Renaissance philosophy started in the mid-14th century and saw the flowering of humanism, the rejection of scholasticism and Aristotelianism, the renewal of interest in the ancients, and created the prerequisites for modern philosophy and science. At least, this is the conventional story. But, in fact, there was no Renaissance. It is an invention by historians, a fiction made in order to tell a story – a compelling story about the development of philosophy, but nevertheless a story. In fact, all periodisation is ‘mere’ interpretation. This view is called historiographical nihilism.
Historiography was for a long time simply the writing of histories. Sweden, for example, had a royal historiographer, which was a formal appointment at the Royal Court. For a period in the late 17th century, the position was held by the philosopher Samuel Pufendorf (1632-94). He wrote several books in Latin on the history of Gustav II Adolf’s war efforts in Europe during the Thirty Years’ War, as well as one about Queen Christina’s abdication. Recently, historiography has become more a study of how history is written. In the second sense, it is the works of the historians and their methods that are the object of study, and not history itself. A historiographer doesn’t write histories, but develops theories about how history is written.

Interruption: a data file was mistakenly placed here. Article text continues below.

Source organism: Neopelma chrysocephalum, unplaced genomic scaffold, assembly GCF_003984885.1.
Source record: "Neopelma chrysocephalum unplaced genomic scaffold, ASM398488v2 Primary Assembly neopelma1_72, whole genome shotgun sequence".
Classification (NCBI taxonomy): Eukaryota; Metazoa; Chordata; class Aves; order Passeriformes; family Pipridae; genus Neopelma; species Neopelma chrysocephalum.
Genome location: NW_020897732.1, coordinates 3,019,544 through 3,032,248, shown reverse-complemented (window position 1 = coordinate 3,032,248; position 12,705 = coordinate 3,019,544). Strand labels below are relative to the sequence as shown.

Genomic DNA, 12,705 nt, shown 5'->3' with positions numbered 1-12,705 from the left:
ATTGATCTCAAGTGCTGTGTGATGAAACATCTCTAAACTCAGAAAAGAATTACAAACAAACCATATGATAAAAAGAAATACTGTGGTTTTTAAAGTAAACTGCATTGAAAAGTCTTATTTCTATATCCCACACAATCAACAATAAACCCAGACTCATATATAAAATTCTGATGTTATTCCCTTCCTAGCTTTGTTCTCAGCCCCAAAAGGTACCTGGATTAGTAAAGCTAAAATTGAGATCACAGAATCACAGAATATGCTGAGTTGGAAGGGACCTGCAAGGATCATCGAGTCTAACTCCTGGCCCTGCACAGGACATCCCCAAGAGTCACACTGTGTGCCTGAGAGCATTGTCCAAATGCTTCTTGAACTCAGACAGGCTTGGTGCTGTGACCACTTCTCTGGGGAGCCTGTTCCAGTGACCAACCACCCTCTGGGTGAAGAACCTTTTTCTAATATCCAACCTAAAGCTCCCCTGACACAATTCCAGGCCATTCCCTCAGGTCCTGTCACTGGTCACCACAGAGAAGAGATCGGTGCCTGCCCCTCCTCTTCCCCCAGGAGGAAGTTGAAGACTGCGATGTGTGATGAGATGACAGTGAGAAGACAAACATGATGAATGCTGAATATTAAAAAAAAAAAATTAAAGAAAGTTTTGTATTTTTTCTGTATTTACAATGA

Nihilism, of course, has been given many meanings and has been interpreted in many different ways by philosophers throughout history. In the context of historiography, it means the rejection of, or – in a slightly weaker form – the scepticism towards historiographical concepts such as periodisation, but also other concepts pertaining to the development of a ‘theory’ of history; consequently, it implies that there can’t be only one method of history but many.
Historiographical nihilism has nothing against using periodisation in history and philosophy as a heuristic tool or for pedagogic purposes, but it reminds us that, as such, they’re always false, and when we study the details of history, it will become obvious that such grand statements as the outline of a period such as the Renaissance are futile and empty. The arbitrariness of assigning the term ‘Renaissance philosophy’ to a period in time can be easily seen if we have a look at the historical development of the term itself.